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Detroit — Outgoing Michigan Gov. Rick Snyder gave a passionate appeal for future state leaders to find common ground to continue Michigan's momentum.

"The greatest threat to our country is our lack of civility between one another," Snyder said Friday before the Detroit Economic Club. "...It's not about who is on the other side and why you should insult them or call them a name or anything else. What's the problem we are there to solve?"

The plea came as Snyder talked with DTE Energy Co. CEO Gerry Anderson, who is also the chairman of the economic club, about his tenure as a two-term governor and what Michigan can expect from the future.

The Republican governor said he was most proud that more young people are able to stay and be employed in Michigan and that Detroit is experiencing a comeback.

To ensure that progress continues, he said, parties will need to work together as Gov.-elect Gretchen Whitmer, a Democrat, takes over with a Republican-majority Legislature.

"Start by finding two or three of these common-ground issues that you can show success on to avoid polarization," Snyder said. "There will obviously be some disagreement points on certain issues, but try to get some wins underneath your belt."

Oakland Community College Chancellor Peter Provenzano said Snyder has created a strong foundation to do so, pointing to initiatives such as the Marshall Plan for Talent grants and his support of community colleges.

"I felt thankful of all the great work he has done," he said. "And how he did so by bringing people together to turn Michigan around."

He also helped turn around manufacturing in the state, said Joe Steele, communications director at Detroit-based LIFT, Lightweight Innovations for Tomorrow, a public-private organization focused on the development of lightweight metal manufacturing technologies.

When Snyder took office, the organization did not exist, and now the group has an upgraded facility in Corktown and demand for workers in the industry.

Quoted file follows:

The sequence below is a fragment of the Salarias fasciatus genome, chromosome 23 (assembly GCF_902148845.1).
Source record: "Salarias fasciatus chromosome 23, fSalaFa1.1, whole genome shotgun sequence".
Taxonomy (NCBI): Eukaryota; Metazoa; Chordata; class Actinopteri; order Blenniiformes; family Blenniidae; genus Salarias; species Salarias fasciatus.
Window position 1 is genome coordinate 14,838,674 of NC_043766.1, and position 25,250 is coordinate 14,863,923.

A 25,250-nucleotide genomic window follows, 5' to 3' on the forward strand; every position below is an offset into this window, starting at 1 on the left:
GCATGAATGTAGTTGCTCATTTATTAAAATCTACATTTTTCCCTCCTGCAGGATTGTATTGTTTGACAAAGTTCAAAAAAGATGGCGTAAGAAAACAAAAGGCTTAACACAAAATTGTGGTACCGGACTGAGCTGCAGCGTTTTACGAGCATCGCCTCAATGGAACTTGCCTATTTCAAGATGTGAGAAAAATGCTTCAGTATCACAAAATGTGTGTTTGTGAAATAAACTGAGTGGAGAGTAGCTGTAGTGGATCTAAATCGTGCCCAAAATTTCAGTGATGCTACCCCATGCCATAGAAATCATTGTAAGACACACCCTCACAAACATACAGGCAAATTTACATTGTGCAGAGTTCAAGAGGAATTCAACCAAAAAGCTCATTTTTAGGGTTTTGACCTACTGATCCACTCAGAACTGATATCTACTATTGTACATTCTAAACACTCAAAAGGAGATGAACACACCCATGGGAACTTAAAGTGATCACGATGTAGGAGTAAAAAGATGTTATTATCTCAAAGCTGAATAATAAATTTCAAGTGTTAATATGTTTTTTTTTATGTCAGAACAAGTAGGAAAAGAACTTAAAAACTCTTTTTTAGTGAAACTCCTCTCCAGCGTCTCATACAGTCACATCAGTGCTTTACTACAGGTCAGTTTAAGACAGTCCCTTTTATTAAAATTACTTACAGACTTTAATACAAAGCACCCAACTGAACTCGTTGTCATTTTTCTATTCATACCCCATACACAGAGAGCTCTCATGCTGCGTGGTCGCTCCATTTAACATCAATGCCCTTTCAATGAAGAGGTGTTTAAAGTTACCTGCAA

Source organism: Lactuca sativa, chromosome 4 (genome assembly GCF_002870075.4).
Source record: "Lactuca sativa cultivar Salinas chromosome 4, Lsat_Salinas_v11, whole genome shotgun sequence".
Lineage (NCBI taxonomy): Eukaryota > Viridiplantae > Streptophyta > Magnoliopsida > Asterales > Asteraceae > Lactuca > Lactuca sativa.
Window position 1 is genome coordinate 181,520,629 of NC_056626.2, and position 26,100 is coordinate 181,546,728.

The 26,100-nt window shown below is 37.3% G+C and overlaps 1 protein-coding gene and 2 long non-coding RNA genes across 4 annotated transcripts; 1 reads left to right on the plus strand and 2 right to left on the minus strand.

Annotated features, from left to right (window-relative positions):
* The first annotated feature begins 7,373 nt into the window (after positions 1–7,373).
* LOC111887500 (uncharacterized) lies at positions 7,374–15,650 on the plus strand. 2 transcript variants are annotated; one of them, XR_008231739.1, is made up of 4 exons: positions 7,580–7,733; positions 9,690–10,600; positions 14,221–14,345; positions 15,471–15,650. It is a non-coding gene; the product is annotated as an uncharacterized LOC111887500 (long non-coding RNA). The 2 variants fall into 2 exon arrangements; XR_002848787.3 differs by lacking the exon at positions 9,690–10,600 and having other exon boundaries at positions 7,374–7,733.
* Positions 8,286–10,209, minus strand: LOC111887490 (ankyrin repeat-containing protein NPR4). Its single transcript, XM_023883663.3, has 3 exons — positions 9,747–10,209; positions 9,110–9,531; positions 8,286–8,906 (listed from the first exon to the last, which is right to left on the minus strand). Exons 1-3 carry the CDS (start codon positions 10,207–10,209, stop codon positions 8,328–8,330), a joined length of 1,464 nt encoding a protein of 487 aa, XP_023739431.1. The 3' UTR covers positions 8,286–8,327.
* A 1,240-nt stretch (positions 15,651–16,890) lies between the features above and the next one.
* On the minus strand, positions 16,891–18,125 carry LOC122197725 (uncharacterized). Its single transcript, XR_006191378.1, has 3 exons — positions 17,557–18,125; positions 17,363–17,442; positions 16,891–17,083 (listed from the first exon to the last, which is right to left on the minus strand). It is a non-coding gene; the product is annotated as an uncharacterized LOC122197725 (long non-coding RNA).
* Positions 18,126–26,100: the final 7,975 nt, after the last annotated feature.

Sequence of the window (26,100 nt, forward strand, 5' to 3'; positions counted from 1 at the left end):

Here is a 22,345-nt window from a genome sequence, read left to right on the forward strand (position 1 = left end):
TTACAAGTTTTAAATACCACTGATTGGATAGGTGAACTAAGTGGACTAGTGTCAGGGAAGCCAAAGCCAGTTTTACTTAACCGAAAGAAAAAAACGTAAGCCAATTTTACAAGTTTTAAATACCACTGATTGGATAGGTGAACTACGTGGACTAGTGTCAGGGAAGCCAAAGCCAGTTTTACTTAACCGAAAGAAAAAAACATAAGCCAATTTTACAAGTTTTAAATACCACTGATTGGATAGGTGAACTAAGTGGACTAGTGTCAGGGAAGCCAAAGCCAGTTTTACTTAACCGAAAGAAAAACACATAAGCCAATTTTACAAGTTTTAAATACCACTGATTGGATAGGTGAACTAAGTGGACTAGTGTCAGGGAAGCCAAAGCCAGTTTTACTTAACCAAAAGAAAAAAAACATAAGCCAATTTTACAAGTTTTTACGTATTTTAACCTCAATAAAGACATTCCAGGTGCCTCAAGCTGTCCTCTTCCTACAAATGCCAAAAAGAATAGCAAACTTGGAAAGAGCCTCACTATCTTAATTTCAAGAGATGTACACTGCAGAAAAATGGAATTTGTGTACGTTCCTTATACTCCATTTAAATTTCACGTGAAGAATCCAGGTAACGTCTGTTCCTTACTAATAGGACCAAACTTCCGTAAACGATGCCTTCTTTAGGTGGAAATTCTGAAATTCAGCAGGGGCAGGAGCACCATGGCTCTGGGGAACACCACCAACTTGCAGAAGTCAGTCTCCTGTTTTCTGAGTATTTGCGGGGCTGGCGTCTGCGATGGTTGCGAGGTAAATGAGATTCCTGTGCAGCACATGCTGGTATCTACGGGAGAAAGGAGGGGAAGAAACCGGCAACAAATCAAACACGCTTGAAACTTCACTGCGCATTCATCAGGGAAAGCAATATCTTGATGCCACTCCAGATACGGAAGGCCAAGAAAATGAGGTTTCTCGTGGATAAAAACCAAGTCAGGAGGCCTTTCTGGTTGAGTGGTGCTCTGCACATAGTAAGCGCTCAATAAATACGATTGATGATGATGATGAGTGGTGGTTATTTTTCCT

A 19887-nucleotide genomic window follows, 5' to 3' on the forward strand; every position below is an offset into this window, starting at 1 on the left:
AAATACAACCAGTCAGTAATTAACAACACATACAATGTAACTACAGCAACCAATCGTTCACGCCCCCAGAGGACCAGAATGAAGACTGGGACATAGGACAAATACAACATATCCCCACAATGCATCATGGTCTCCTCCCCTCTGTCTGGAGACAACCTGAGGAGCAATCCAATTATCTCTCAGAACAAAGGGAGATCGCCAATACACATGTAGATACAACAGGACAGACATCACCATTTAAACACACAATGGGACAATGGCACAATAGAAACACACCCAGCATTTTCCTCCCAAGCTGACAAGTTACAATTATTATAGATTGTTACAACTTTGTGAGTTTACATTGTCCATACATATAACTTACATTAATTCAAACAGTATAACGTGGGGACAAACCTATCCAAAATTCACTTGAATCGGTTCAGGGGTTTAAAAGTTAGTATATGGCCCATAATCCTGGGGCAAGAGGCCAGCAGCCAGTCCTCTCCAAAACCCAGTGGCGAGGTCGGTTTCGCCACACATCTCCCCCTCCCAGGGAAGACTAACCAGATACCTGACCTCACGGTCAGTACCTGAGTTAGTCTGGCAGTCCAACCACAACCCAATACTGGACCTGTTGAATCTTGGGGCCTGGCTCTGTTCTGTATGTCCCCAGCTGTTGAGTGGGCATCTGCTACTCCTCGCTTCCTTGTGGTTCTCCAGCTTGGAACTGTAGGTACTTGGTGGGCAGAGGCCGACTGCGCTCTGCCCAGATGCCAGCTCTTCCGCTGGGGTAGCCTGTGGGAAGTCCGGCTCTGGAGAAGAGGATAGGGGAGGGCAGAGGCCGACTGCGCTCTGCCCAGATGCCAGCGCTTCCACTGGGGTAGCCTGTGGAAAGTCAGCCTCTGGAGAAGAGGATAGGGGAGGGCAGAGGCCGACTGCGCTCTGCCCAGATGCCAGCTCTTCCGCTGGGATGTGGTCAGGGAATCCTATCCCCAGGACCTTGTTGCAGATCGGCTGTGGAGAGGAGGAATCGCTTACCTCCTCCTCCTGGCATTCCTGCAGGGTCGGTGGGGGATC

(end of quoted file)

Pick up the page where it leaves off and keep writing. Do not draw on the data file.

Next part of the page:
"With the increased investment and programs for training, there is optimism for this continued growth," Steele said. "We really hope to work with the next Legislature and governor to improve and support manufacturing in the state."

Snyder said another opportunity for bipartisan cooperation is no-fault automotive insurance reform, the failure of which he said is one of his legislative disappointments, though he did not rule out partial reforms during the remaining weeks of his leadership.

"That needs to get solved," he said. "...I describe it not as a partisan issue as much, it's not an R and D issue as much as to me as it is about interests not coming together to comprise."

He added that challenges he faced incoming as governor, when Michigan's unemployment rate was more than 11 percent and people were fleeing the state, differ from the challenges facing Michigan now.

"One concern I do have about where we're at as we've come back now is that people are becoming more complacent and assuming good times just are a given," Snyder said. "Or I'm now seeing special interests say, 'Well, I've helped everybody get it together, now what's in it for me?' I appreciate that question, but how about let's ask, 'How do we win together?'"

Snyder also discussed his role in the Detroit bankruptcy. He defended his decision to pass the emergency manager law and put the city into bankruptcy five years ago.

"I needed to it that day," he said, "...or else the day after that and the day after that and the day after that would be even worse. Enough was enough... It was about the people of Detroit and how they deserved police protection, lights being on and trash being picked up."

Snyder did not address the Flint water crisis during the "exit interview," though following, he said there were failures on local, state and federal levels.

"You learn from things that didn't go right and try to be even stronger and better from that," he said.

As for Snyder's future, he said he is looking forward to a vacation and does not plan to pursue politics further in Michigan. Although he said he would be willing to provide advice in the future if called upon and that he hopes his time in office will be an example to those that follow.

"We need to speak up more, not just in terms of talking about the need for civility but being good role models for it," Snyder said. "That's where I'm proud. How many people have I called names in all these years? Haven't we gotten done more by not doing that?"

David Baker, a partner at Ann Arbor's Baker Strategy Group, recalled when he attended a campaign event at an Ann Arbor bar before Snyder was first elected.

"Two Democrats owned the bar," Baker said. "They spoke to the crowd, saying, 'We’re behind him because we believe he can solve these problems.' He demonstrated he has a voice that really can invite Michiganders together for a common cause, common purpose. In a large measure, I think he did."

bnoble@detroitnews.com

 

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